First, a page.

Workers’ compensation insurance laws and requirements for employers vary from state to state, but private employers can generally choose whether to carry workers' compensation insurance coverage. A workers' compensation insurance policy provides lost wages and medical benefits to employees injured on the job—and death benefits for the spouse and dependents (children) of a worker who dies in a work-related accident.
Under workers’ compensation laws in many states employers who subscribe to workers’ compensation insurance receive a significant legal protection—they cannot be sued by an injured employee (or the estate of a deceased employee) unless the employer was grossly negligent (more negligent than simple, ordinary negligence).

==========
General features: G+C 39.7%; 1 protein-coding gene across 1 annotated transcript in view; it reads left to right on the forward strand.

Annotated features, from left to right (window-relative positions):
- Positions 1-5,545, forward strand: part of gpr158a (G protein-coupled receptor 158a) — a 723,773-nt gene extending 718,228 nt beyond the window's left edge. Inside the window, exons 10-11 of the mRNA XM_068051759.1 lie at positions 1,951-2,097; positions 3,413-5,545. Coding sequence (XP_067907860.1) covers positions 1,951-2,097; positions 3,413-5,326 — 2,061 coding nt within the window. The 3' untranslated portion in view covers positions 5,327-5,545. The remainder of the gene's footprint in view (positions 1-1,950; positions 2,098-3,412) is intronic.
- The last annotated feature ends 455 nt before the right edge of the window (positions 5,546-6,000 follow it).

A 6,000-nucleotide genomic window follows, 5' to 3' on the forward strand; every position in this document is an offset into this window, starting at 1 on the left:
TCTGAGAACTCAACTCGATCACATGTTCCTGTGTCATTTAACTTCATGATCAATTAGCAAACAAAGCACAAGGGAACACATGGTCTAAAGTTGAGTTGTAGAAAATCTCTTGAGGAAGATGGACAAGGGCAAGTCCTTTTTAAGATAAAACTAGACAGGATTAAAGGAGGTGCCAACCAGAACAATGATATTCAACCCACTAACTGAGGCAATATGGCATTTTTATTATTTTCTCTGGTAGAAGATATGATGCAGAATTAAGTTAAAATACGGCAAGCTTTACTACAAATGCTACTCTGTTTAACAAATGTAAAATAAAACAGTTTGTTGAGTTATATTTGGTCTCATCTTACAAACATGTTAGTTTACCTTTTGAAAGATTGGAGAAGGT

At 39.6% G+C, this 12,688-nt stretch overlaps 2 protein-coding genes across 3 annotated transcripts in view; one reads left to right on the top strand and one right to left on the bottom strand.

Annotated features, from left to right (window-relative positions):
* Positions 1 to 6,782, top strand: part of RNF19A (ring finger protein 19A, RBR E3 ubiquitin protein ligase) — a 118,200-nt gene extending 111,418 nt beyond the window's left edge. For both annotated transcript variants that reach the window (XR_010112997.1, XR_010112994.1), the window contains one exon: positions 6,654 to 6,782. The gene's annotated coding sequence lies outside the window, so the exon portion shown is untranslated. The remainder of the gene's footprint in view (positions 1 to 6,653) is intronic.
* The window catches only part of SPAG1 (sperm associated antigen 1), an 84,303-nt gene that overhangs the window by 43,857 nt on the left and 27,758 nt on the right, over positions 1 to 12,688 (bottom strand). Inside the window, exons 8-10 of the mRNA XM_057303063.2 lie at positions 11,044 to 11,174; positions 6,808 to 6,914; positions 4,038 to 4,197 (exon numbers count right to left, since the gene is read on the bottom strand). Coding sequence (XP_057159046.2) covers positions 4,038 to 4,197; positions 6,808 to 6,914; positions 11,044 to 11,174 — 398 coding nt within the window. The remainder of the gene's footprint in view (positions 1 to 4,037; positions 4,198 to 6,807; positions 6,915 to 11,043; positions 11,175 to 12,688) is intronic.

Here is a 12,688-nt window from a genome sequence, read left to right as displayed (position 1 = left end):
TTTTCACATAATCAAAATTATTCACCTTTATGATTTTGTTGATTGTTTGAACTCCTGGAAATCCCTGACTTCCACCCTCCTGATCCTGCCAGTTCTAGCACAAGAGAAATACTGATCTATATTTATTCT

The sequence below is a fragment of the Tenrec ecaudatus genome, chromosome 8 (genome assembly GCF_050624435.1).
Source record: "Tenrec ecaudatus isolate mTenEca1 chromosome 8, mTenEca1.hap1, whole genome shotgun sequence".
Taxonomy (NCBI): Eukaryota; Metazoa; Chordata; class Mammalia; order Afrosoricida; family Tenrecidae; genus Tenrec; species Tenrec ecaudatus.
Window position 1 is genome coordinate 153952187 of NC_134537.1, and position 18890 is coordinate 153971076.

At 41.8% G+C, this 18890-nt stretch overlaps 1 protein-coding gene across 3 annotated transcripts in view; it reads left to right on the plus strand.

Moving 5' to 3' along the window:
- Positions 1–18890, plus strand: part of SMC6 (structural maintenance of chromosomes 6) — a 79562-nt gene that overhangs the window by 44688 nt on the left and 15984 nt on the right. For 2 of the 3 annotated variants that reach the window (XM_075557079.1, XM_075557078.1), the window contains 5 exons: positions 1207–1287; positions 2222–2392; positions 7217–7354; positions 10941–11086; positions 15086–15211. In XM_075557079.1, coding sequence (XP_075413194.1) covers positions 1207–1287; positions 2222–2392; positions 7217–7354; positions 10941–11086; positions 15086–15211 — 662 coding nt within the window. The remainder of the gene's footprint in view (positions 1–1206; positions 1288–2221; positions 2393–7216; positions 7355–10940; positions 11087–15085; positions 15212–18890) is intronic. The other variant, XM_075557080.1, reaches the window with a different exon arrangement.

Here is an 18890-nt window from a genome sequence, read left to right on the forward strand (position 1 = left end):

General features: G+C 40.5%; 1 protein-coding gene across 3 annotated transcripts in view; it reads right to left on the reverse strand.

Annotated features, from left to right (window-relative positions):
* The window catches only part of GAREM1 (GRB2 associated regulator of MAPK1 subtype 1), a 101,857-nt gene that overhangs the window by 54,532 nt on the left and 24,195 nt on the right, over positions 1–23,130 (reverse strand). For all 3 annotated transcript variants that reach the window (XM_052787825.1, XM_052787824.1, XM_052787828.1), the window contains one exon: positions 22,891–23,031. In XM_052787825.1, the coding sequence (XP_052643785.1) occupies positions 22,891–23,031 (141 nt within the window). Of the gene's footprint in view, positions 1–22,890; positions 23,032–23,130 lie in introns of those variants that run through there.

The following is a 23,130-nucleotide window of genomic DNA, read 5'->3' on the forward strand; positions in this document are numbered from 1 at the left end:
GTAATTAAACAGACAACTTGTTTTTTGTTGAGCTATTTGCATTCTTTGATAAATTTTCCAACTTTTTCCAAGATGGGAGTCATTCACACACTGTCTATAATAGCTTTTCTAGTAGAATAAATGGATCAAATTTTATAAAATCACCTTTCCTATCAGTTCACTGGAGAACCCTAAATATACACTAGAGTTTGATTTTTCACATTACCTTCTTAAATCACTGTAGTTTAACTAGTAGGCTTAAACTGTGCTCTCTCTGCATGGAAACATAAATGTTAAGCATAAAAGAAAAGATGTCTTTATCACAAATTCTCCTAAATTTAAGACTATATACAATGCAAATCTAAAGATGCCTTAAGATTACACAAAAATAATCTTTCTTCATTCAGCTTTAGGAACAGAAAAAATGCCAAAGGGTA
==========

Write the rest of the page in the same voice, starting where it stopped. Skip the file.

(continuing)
In other words, if an employer has workers’ compensation insurance, that is usually the exclusive remedy for an injured employee (known as the exclusive remedy provision in the statute), and the insurance coverage bars an injured employee from suing the employer (known as the workers’ compensation bar).
An employer who does not purchase or subscribe to workers’ compensation insurance is known as a nonsubscriber. Workers’ compensation laws are usually located in a state’s statutes.